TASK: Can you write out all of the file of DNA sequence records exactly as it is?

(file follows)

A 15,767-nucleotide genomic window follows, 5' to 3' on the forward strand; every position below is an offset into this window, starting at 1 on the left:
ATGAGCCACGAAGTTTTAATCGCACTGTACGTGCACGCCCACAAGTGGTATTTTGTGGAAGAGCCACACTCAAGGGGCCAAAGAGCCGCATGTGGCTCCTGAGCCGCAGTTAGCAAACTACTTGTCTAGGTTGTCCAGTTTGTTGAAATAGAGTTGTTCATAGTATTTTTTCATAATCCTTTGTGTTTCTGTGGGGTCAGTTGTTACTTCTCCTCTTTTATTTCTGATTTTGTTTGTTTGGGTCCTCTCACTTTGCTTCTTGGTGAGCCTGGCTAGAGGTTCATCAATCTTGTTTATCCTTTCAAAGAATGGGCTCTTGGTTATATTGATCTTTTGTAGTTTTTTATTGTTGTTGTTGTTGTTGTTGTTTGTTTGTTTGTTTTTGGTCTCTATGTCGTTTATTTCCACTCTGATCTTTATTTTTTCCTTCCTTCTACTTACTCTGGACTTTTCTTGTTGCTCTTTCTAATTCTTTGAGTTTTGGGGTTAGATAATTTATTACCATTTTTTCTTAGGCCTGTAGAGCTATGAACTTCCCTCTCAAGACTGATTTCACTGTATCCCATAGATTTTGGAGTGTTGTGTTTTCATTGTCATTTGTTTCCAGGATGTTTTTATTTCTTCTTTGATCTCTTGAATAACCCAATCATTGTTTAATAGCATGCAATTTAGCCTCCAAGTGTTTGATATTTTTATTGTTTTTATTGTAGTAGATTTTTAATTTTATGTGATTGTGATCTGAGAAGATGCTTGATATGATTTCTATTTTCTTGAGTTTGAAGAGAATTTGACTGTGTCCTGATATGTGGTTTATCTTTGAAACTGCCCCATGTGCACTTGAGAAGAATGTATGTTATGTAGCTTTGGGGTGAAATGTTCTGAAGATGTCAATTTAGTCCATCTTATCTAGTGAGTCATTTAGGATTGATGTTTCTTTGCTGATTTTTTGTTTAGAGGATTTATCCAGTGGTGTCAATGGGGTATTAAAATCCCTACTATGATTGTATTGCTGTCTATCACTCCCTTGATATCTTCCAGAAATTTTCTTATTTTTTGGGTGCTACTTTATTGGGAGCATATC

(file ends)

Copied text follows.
A 15,767-nucleotide genomic window follows, 5' to 3' on the forward strand; every position below is an offset into this window, starting at 1 on the left:
ATGAGCCACGAAGTTTTAATCGCACTGTACGTGCACGCCCACAAGTGGTATTTTGTGGAAGAGCCACACTCAAGGGGCCAAAGAGCCGCATGTGGCTCCTGAGCCGCAGTTAGCAAACTACTTGTCTAGGTTGTCCAGTTTGTTGAAATAGAGTTGTTCATAGTATTTTTTCATAATCCTTTGTGTTTCTGTGGGGTCAGTTGTTACTTCTCCTCTTTTATTTCTGATTTTGTTTGTTTGGGTCCTCTCACTTTGCTTCTTGGTGAGCCTGGCTAGAGGTTCATCAATCTTGTTTATCCTTTCAAAGAATGGGCTCTTGGTTATATTGATCTTTTGTAGTTTTTTATTGTTGTTGTTGTTGTTGTTGTTTGTTTGTTTGTTTTTGGTCTCTATGTCGTTTATTTCCACTCTGATCTTTATTTTTTCCTTCCTTCTACTTACTCTGGACTTTTCTTGTTGCTCTTTCTAATTCTTTGAGTTTTGGGGTTAGATAATTTATTACCATTTTTTCTTAGGCCTGTAGAGCTATGAACTTCCCTCTCAAGACTGATTTCACTGTATCCCATAGATTTTGGAGTGTTGTGTTTTCATTGTCATTTGTTTCCAGGATGTTTTTATTTCTTCTTTGATCTCTTGAATAACCCAATCATTGTTTAATAGCATGCAATTTAGCCTCCAAGTGTTTGATATTTTTATTGTTTTTATTGTAGTAGATTTTTAATTTTATGTGATTGTGATCTGAGAAGATGCTTGATATGATTTCTATTTTCTTGAGTTTGAAGAGAATTTGACTGTGTCCTGATATGTGGTTTATCTTTGAAACTGCCCCATGTGCACTTGAGAAGAATGTATGTTATGTAGCTTTGGGGTGAAATGTTCTGAAGATGTCAATTTAGTCCATCTTATCTAGTGAGTCATTTAGGATTGATGTTTCTTTGCTGATTTTTTGTTTAGAGGATTTATCCAGTGGTGTCAATGGGGTATTAAAATCCCTACTATGATTGTATTGCTGTCTATCACTCCCTTGATATCTTCCAGAAATTTTCTTATTTTTTGGGTGCTACTTTATTGGGAGCATATC